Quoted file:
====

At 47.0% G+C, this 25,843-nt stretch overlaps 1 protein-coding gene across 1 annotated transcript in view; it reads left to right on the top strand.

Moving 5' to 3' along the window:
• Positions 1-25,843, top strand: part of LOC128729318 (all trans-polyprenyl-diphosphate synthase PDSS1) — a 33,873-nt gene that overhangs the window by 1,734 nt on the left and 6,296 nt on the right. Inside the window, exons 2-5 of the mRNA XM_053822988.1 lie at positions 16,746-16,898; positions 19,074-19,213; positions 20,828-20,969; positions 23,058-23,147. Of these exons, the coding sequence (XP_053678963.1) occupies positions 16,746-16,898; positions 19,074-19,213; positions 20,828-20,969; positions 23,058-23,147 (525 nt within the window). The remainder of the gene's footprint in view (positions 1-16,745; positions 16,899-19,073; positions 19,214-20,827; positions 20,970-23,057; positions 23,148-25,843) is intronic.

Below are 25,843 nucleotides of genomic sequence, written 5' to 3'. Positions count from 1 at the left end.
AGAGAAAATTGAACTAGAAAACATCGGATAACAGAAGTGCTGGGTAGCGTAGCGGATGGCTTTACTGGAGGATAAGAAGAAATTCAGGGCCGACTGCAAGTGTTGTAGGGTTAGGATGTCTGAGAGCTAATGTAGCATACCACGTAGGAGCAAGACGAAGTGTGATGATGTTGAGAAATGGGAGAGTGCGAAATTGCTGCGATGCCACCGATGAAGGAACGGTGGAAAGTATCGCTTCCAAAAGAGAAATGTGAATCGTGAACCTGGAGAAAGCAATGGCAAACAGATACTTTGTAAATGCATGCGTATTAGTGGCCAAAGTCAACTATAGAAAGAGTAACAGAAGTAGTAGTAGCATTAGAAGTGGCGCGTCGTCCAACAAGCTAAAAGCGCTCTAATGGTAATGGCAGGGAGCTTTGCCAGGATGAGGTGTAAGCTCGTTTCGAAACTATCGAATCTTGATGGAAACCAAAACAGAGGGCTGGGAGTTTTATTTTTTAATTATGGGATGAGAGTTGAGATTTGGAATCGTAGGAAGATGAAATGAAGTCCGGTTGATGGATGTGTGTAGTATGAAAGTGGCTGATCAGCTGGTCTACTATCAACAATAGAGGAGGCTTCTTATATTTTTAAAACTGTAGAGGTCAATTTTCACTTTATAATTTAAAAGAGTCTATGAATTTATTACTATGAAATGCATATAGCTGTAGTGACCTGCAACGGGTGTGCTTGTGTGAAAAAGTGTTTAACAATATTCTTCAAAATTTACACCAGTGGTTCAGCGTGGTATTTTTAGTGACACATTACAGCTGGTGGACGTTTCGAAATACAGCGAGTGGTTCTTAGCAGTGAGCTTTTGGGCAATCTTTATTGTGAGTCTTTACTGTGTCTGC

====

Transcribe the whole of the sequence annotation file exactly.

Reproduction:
At 47.0% G+C, this 25,843-nt stretch overlaps 1 protein-coding gene across 1 annotated transcript in view; it reads left to right on the top strand.

Moving 5' to 3' along the window:
• Positions 1-25,843, top strand: part of LOC128729318 (all trans-polyprenyl-diphosphate synthase PDSS1) — a 33,873-nt gene that overhangs the window by 1,734 nt on the left and 6,296 nt on the right. Inside the window, exons 2-5 of the mRNA XM_053822988.1 lie at positions 16,746-16,898; positions 19,074-19,213; positions 20,828-20,969; positions 23,058-23,147. Of these exons, the coding sequence (XP_053678963.1) occupies positions 16,746-16,898; positions 19,074-19,213; positions 20,828-20,969; positions 23,058-23,147 (525 nt within the window). The remainder of the gene's footprint in view (positions 1-16,745; positions 16,899-19,073; positions 19,214-20,827; positions 20,970-23,057; positions 23,148-25,843) is intronic.

Below are 25,843 nucleotides of genomic sequence, written 5' to 3'. Positions count from 1 at the left end.
AGAGAAAATTGAACTAGAAAACATCGGATAACAGAAGTGCTGGGTAGCGTAGCGGATGGCTTTACTGGAGGATAAGAAGAAATTCAGGGCCGACTGCAAGTGTTGTAGGGTTAGGATGTCTGAGAGCTAATGTAGCATACCACGTAGGAGCAAGACGAAGTGTGATGATGTTGAGAAATGGGAGAGTGCGAAATTGCTGCGATGCCACCGATGAAGGAACGGTGGAAAGTATCGCTTCCAAAAGAGAAATGTGAATCGTGAACCTGGAGAAAGCAATGGCAAACAGATACTTTGTAAATGCATGCGTATTAGTGGCCAAAGTCAACTATAGAAAGAGTAACAGAAGTAGTAGTAGCATTAGAAGTGGCGCGTCGTCCAACAAGCTAAAAGCGCTCTAATGGTAATGGCAGGGAGCTTTGCCAGGATGAGGTGTAAGCTCGTTTCGAAACTATCGAATCTTGATGGAAACCAAAACAGAGGGCTGGGAGTTTTATTTTTTAATTATGGGATGAGAGTTGAGATTTGGAATCGTAGGAAGATGAAATGAAGTCCGGTTGATGGATGTGTGTAGTATGAAAGTGGCTGATCAGCTGGTCTACTATCAACAATAGAGGAGGCTTCTTATATTTTTAAAACTGTAGAGGTCAATTTTCACTTTATAATTTAAAAGAGTCTATGAATTTATTACTATGAAATGCATATAGCTGTAGTGACCTGCAACGGGTGTGCTTGTGTGAAAAAGTGTTTAACAATATTCTTCAAAATTTACACCAGTGGTTCAGCGTGGTATTTTTAGTGACACATTACAGCTGGTGGACGTTTCGAAATACAGCGAGTGGTTCTTAGCAGTGAGCTTTTGGGCAATCTTTATTGTGAGTCTTTACTGTGTCTGC